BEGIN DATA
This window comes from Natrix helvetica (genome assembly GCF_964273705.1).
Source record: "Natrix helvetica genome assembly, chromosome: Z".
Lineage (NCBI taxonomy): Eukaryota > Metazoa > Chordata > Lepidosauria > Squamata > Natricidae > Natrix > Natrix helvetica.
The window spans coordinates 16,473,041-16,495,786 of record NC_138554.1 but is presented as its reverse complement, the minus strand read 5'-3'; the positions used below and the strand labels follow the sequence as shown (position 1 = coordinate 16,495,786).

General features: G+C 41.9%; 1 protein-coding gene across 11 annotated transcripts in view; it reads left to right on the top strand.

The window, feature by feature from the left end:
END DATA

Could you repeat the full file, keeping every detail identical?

This window comes from Natrix helvetica (genome assembly GCF_964273705.1).
Source record: "Natrix helvetica genome assembly, chromosome: Z".
Lineage (NCBI taxonomy): Eukaryota > Metazoa > Chordata > Lepidosauria > Squamata > Natricidae > Natrix > Natrix helvetica.
The window spans coordinates 16,473,041-16,495,786 of record NC_138554.1 but is presented as its reverse complement, the minus strand read 5'-3'; the positions used below and the strand labels follow the sequence as shown (position 1 = coordinate 16,495,786).

General features: G+C 41.9%; 1 protein-coding gene across 11 annotated transcripts in view; it reads left to right on the top strand.

The window, feature by feature from the left end: